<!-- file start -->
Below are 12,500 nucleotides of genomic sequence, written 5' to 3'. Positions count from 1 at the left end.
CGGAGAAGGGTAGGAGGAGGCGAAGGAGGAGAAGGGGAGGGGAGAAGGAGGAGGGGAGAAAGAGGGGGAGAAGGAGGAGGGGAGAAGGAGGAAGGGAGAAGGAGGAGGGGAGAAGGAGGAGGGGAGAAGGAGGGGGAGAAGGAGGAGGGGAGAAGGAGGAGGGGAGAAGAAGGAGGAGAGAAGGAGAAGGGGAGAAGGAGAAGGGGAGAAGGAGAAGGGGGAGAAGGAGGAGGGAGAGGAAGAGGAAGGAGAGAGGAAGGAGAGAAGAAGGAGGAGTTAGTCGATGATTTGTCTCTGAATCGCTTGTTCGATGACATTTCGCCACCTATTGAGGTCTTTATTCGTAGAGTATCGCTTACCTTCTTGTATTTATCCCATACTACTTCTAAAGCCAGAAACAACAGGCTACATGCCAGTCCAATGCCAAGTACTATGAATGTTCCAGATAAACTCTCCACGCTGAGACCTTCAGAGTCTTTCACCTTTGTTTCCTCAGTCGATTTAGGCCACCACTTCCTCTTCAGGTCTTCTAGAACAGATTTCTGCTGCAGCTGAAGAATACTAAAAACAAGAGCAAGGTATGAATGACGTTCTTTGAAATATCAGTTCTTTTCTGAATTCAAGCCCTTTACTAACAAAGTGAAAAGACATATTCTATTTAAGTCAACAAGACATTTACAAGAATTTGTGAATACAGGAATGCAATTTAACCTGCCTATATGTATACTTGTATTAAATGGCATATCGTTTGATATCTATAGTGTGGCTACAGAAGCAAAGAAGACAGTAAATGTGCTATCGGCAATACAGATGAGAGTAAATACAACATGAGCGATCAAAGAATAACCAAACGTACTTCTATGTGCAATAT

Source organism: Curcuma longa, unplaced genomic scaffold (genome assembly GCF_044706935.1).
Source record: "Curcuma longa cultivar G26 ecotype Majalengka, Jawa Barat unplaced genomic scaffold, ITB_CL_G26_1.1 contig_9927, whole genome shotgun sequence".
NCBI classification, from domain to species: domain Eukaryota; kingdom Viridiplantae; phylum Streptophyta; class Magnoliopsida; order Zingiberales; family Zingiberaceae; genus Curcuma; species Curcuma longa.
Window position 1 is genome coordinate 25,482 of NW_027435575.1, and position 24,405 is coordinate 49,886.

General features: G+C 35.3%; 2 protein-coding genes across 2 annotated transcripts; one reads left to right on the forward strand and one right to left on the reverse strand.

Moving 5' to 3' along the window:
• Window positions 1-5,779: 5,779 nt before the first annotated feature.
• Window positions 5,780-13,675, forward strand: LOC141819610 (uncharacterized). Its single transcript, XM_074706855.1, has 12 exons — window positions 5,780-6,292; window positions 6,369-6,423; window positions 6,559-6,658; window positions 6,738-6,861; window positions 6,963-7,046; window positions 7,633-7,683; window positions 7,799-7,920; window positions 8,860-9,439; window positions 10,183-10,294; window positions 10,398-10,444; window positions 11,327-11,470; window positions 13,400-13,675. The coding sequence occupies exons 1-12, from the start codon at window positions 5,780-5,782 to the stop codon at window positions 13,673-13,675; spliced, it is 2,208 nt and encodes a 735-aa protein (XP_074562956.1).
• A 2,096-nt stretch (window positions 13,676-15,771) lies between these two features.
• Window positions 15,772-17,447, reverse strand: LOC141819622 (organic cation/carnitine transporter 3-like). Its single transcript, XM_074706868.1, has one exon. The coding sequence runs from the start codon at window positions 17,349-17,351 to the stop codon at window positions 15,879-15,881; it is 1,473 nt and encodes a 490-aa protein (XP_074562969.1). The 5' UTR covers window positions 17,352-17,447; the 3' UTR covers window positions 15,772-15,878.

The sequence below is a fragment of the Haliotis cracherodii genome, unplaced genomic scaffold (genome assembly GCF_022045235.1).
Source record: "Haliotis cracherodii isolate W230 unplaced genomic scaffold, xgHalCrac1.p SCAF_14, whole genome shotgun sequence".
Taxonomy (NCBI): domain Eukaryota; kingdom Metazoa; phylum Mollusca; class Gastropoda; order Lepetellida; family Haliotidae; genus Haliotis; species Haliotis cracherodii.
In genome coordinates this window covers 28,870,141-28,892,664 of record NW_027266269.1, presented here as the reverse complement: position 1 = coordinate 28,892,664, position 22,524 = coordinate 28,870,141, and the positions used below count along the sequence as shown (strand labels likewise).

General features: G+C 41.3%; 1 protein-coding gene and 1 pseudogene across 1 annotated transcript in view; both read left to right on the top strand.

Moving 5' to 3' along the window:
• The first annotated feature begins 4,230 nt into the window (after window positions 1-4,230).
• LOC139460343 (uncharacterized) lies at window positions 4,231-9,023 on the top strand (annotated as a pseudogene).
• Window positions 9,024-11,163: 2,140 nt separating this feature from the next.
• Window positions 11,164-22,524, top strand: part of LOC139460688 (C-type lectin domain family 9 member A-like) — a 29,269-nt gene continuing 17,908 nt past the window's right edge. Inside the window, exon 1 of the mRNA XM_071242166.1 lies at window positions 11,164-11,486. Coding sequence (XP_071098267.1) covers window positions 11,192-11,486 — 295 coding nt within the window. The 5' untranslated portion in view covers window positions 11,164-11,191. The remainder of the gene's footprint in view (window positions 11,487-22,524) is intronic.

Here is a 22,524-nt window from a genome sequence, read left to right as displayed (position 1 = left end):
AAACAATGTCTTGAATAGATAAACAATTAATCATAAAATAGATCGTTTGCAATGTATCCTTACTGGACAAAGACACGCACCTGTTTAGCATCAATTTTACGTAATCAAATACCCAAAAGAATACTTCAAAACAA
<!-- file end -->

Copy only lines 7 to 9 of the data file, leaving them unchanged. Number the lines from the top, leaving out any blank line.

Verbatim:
General features: G+C 35.3%; 2 protein-coding genes across 2 annotated transcripts; one reads left to right on the forward strand and one right to left on the reverse strand.

Moving 5' to 3' along the window:
• Window positions 1-5,779: 5,779 nt before the first annotated feature.